Deutsche Telekom pulls out of contracts with Iran

Deutsche Telekom pulls out of contracts with Iran

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Deutsche Telekom’s consultancy arm, Detecon, has ended its business in Iran in order to remove a barrier to the planned merger of its T-Mobile US unit with rival US carrier Sprint.

A official from Detecon, which is run as part of T-Systems, confirmed the decision to the Reuters news agency.

The unnamed official said: “Until the decision to stop operations was made, sales in Iran in 2018 amounted to around €300,000. Given the sensitivity in relations with Iran worldwide, Detecon ended its business in Iran with immediate effect in mid-May 2018.”

The US has re-imposed sanctions on Iran after a brief period in which relations had eased. No US company is allowed to do business in Iran – a fact that has been crucial in Deutsche Telekom’s decision.

Deutsche Telekom is the majority shareholder in T-Mobile US, which is a listed US company. It will also be the controlling shareholder in the proposed $26 billion merger with Sprint, as SoftBank, Sprint’s biggest shareholder, will assign its shares to Deutsche Telekom’s control.

The proposed merger will create a US mobile operator of similar scale to market leaders Verizon and AT&T – but regulators still have to approve the deal, and Deutsche Telekom’s Iranian business, tiny though it is, would not have gone down well with politicians on Capitol Hill.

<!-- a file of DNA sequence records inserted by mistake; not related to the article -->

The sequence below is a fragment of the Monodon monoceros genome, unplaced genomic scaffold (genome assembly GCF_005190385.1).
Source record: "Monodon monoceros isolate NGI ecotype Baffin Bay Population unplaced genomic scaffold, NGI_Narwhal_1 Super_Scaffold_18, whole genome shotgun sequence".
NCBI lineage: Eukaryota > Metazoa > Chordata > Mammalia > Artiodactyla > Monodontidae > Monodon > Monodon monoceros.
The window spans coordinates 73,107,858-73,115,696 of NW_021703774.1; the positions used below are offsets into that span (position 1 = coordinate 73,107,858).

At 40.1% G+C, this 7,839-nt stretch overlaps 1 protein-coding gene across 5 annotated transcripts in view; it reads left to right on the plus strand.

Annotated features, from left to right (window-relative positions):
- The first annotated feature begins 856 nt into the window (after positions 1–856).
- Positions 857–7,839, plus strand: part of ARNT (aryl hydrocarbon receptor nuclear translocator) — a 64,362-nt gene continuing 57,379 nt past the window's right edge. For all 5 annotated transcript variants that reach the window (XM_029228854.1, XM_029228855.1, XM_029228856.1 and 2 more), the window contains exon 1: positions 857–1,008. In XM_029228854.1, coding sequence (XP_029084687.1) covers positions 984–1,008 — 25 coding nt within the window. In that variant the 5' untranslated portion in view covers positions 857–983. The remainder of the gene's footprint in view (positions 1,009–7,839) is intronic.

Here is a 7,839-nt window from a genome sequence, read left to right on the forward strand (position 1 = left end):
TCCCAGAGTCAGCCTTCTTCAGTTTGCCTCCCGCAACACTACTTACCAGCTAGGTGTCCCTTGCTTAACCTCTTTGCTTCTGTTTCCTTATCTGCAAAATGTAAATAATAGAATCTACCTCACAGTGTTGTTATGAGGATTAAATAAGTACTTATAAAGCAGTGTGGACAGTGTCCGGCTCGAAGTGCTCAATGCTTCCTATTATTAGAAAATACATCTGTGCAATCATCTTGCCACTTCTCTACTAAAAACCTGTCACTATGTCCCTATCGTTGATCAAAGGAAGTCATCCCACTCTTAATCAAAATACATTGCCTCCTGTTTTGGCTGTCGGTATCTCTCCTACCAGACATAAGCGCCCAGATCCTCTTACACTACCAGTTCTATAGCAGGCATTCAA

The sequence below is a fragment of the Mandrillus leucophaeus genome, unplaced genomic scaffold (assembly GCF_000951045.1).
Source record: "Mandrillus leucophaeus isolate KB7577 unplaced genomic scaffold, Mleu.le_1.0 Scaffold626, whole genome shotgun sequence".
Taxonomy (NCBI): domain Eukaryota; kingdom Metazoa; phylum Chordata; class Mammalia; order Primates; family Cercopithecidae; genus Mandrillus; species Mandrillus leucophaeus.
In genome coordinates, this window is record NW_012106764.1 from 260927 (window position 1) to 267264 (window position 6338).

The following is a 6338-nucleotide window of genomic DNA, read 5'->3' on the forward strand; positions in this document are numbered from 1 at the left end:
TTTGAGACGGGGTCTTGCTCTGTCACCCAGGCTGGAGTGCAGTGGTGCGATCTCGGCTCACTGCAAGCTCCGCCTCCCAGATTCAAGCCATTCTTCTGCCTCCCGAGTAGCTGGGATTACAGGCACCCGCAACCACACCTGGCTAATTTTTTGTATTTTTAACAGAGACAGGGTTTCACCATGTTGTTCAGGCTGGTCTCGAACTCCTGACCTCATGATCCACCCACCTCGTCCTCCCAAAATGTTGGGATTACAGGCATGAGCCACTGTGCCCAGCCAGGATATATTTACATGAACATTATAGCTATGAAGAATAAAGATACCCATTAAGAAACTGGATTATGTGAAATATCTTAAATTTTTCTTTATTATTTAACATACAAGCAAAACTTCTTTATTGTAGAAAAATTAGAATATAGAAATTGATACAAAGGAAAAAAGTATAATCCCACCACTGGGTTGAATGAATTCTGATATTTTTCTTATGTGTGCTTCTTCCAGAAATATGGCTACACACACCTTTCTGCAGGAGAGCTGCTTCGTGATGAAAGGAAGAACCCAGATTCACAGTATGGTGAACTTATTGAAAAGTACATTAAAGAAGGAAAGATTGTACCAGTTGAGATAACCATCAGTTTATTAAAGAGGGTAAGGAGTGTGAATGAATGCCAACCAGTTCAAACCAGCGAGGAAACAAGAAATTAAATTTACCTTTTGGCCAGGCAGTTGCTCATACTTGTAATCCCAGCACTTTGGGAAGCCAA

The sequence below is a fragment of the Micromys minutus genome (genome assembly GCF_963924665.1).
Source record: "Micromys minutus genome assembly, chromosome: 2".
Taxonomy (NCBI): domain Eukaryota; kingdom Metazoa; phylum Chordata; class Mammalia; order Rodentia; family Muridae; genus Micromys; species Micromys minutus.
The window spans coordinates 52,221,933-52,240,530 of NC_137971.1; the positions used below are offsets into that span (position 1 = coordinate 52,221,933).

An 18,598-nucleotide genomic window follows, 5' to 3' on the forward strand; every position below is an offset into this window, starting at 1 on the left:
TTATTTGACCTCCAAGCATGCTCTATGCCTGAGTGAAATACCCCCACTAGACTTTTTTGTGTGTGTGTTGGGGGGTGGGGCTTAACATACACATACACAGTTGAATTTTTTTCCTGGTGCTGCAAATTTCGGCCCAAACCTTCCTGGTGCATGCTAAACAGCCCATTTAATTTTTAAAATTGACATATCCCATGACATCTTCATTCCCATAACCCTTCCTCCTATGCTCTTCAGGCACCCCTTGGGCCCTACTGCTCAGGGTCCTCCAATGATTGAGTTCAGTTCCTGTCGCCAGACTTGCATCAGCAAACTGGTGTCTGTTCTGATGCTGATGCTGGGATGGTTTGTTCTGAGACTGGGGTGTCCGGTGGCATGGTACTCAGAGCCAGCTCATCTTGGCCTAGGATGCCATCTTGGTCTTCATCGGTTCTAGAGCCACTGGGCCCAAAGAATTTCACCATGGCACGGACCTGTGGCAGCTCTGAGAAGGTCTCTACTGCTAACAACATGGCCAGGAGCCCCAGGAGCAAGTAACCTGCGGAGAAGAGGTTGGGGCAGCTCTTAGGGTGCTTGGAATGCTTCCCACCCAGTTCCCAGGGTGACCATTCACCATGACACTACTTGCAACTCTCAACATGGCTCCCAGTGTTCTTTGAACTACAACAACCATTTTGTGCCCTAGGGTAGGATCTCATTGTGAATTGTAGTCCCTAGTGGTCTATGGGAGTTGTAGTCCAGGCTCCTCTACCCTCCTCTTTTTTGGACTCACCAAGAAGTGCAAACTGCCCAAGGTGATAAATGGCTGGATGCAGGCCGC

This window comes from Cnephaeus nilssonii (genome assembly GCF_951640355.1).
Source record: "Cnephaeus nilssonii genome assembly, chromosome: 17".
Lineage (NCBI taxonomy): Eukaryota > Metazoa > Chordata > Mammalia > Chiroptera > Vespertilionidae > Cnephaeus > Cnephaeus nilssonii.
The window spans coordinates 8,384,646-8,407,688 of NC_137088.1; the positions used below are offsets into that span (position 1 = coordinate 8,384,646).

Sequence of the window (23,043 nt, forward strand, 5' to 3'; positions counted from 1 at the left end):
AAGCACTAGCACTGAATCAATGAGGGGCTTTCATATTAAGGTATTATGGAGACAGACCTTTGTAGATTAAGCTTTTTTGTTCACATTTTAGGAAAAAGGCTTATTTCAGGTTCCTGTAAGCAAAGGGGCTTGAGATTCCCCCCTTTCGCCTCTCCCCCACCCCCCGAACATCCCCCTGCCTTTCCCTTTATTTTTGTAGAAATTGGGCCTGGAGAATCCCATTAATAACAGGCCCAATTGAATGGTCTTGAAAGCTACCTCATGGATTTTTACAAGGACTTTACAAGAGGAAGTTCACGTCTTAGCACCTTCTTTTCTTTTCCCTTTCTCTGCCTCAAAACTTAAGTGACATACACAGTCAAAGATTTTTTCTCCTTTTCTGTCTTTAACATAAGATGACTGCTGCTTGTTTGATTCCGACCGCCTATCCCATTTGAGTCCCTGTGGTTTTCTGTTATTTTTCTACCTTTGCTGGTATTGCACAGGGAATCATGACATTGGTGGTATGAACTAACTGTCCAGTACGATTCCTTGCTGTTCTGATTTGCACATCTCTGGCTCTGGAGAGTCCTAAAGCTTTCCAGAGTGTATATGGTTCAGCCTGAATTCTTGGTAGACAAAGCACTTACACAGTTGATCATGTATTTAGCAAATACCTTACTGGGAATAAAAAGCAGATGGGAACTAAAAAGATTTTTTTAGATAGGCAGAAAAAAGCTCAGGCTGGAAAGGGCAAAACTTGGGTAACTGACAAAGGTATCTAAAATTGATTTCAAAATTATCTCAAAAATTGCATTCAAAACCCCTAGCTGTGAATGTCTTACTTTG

Other telecoms companies will be re-examining their Iranian connections. Earlier this month Capacity reported that South African operator MTN has decided to delay a $750 million plan to invest in state-owned broadband company Iranian Net to build a fibre-to-the-home (FTTH) network.

MTN owns local mobile operator Irancell and several years ago had difficulty repatriating around $1 billion in profits until previous US sanctions were eased in 2015.

Two years again – before the US had reimposed sanctions – TIM’s wholesale carrier operation Sparkle signed a deal with Iran’s Telecommunication Infrastructure Company (TIC) to expand its global backbone.

Alessandro Talotta, then the chairman and CEO of Sparkle, said at a Capacity conference in 2016: “The reality is we’re going to launch a PoP in Tehran, but that’s just the first phase of the project,” he said. “The next stage only comes after successfully executing what has been agreed and gaining the partnering firm’s trust.”

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